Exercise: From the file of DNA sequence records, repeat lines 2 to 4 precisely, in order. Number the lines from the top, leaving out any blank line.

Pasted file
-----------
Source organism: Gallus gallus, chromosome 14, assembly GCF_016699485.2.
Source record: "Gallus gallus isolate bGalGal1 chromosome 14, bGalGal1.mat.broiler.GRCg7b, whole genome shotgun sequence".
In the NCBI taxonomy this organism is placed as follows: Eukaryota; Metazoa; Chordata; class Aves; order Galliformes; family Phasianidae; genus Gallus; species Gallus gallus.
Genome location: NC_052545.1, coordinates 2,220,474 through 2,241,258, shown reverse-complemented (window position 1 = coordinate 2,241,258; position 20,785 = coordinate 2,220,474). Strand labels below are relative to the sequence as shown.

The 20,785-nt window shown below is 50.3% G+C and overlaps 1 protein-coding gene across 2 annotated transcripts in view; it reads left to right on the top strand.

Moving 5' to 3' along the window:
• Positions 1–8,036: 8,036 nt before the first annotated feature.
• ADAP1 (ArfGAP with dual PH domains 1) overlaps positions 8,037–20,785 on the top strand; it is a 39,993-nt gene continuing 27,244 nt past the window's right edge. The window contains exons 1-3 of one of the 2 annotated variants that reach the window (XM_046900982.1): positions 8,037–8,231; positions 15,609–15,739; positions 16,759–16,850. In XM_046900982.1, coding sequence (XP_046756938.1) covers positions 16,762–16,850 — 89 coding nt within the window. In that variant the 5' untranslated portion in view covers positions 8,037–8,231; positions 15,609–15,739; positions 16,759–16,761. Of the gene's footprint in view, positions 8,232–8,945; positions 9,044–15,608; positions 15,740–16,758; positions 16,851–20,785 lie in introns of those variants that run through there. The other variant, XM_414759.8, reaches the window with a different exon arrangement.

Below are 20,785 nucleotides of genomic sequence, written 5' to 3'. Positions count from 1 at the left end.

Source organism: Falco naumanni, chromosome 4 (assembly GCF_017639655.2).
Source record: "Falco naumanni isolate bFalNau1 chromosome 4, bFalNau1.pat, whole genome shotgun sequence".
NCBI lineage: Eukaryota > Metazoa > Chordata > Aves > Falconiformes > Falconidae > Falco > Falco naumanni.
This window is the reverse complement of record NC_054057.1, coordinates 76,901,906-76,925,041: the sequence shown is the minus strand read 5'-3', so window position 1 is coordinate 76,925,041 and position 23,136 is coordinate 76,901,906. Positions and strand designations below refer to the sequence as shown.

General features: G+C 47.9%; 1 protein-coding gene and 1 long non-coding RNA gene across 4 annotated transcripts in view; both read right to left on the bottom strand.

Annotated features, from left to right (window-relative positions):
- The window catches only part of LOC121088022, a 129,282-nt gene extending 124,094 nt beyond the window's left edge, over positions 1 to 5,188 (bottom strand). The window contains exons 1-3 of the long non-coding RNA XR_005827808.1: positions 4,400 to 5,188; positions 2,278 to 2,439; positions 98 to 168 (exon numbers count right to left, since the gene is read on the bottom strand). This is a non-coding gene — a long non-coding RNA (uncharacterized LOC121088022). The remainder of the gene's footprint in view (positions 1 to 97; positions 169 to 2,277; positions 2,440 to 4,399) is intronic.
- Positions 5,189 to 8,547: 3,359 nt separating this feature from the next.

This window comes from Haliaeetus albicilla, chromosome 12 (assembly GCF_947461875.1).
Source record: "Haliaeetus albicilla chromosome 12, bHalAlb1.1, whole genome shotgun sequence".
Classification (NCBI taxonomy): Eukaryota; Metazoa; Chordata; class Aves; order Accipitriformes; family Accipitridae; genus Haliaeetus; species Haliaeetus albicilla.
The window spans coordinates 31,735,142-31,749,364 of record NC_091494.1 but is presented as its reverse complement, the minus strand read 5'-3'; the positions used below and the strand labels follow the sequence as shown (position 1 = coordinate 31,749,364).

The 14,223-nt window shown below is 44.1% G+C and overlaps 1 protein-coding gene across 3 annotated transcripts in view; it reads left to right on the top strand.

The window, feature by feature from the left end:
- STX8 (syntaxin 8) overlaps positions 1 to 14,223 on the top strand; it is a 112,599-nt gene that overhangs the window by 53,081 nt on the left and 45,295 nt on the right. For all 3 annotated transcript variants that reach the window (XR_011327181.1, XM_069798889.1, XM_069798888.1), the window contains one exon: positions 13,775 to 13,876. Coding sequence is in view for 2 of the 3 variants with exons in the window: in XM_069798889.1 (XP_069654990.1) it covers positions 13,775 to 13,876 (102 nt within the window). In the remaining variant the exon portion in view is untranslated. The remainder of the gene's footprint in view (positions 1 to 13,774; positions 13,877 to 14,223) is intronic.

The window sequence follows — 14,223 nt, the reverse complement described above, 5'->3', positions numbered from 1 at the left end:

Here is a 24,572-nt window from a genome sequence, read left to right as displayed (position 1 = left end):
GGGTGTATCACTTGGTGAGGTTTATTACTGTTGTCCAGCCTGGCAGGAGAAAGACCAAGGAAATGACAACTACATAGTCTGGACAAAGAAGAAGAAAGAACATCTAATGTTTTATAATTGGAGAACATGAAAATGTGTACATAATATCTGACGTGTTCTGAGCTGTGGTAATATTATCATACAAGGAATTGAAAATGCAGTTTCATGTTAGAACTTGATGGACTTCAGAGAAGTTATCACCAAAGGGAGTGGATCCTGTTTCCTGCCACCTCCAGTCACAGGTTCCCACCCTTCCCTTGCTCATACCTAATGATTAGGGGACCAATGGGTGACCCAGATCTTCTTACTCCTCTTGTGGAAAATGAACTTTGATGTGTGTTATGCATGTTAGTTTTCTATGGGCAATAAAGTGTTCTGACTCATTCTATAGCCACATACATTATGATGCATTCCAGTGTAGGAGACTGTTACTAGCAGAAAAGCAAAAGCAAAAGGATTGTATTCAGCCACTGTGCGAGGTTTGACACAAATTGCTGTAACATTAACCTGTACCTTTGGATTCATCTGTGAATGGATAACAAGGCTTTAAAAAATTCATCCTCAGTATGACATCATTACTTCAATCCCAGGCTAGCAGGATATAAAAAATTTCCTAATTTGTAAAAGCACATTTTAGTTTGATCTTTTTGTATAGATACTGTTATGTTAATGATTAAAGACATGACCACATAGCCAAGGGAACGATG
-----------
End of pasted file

Source record: "Gallus gallus isolate bGalGal1 chromosome 14, bGalGal1.mat.broiler.GRCg7b, whole genome shotgun sequence".
In the NCBI taxonomy this organism is placed as follows: Eukaryota; Metazoa; Chordata; class Aves; order Galliformes; family Phasianidae; genus Gallus; species Gallus gallus.
Genome location: NC_052545.1, coordinates 2,220,474 through 2,241,258, shown reverse-complemented (window position 1 = coordinate 2,241,258; position 20,785 = coordinate 2,220,474). Strand labels below are relative to the sequence as shown.